But when the nation was (as of late) divided into two parties, one cleaving to the President, the other to the Congress, the now unquestionable power of the President to issue paper-money may give him the power to continue the war though Parliament (as we should speak) may enjoin the war to cease.
And lastly, the whole region of the very highest questions is withdrawn from the ordinary authorities of the State, and reserved for special authorities. The “constitution” cannot be altered by any authorities within the constitution, but only by authorities without it. Every alteration of it, however urgent or however trifling, must be sanctioned by a complicated proportion of States or legislatures. The consequence is that the most obvious evils cannot be quickly remedied; that the most absurd fictions must be framed to evade the plain sense of mischievous clauses; that a clumsy working and curious technicality mark the politics of a rough-and-ready people. The practical arguments and the legal disquisitions in America are often like those of trustees carrying out a misdrawn will—the sense of what they mean is good, but it can never be worked out fully or defended simply, so hampered is it by the old words of an old testament.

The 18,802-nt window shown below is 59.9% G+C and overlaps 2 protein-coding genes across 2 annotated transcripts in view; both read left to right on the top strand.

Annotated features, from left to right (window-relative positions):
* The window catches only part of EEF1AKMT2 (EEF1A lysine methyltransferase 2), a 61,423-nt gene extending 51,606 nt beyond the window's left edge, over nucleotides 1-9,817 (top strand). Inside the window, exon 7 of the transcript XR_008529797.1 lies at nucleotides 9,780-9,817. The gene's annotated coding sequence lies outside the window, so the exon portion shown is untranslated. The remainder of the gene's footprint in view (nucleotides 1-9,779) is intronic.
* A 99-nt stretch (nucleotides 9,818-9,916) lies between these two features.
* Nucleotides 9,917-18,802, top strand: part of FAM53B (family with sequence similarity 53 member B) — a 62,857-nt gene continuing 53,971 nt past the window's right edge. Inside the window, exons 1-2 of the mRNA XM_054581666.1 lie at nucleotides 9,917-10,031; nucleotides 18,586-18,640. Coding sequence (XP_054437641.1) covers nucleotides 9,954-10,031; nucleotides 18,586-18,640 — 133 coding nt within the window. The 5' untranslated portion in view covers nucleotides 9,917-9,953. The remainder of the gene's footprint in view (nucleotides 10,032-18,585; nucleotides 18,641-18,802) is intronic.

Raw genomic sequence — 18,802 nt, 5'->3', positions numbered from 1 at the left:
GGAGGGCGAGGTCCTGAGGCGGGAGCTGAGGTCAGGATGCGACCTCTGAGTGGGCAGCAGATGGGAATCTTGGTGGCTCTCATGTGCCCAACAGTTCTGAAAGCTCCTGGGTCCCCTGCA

These instances (and others might be added) prove, as history proves too, what was the principal thought of the American constitution-makers. They shrank from placing sovereign power anywhere. They feared that it would generate tyranny; George III. had been a tyrant to them, and come what might, they would not make a George III. Accredited theories said that the English